Before going on to that decadence, I should say that Josh and Mark are both right in noting that despite everything, the most common kind of poetry being written in English remains the sort of thing Charles Altieri has called “the scenic mode.” It’s good to see Altieri’s definition back in play, since it sticks to genre as a way of defining this sort of poetry. I’ve been too willing to define such stuff by what were once its institutions, calling it “MFA” or “APR” poetry. But since so many MFA programs now seem to produce almost as many poets of indeterminacy as they do poets of the psychological moments and narrative interludes that make up the scenic mode, and since so many of those poets find their way into mainstream journals like the American Poetry Review, institutional definitions won’t do the trick anymore. Bleed-over has happened at the level of institutions as well as at the level of composition. Poets of indeterminacy hold a number of the big ivy-league jobs, for example, be they language poets of the purest pedigree (Bob Perelman of Penn, say) or otherwise (take, for example, Jorie Graham of Harvard). Mark Scroggins notes this phenomenon at a less exalted level when he writes “I’m not a regular reader of Poets and Writers, the industry mag, but on my occasional scans through I’m astonished by how many poets of a definitely “non-scenic” bent are getting regular rotation on the visiting writer circuit.”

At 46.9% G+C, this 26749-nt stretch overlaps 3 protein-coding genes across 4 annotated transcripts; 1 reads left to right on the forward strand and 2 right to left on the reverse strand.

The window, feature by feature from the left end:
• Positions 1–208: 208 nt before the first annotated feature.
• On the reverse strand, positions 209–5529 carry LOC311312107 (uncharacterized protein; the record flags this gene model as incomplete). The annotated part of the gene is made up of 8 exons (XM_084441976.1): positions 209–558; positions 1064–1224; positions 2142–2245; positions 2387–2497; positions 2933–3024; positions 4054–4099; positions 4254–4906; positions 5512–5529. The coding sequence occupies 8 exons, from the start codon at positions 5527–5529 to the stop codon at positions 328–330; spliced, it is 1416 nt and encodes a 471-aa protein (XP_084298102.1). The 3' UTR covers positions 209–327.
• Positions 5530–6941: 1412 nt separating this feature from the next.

If, broadly speaking, language poetry’s indeterminacies came about as a way of rejecting the universal commodification of all things — including language — in twentieth-century capitalism, then there’s a real irony at work here. Indeterminacy has become, among other things, a style-marker, even a kind of prestige-brand marker of sorts: in short, a kind of commodity. The scenic mode is certainly the most common kind of poetry, but the poetry of indeterminacy has, in certain limited markets, greater cultural capital. Hence the bleed-over from those most concerned with social issues to those whose concerns have more to do with landing the gigs advertised in the pages of Poets and Writers.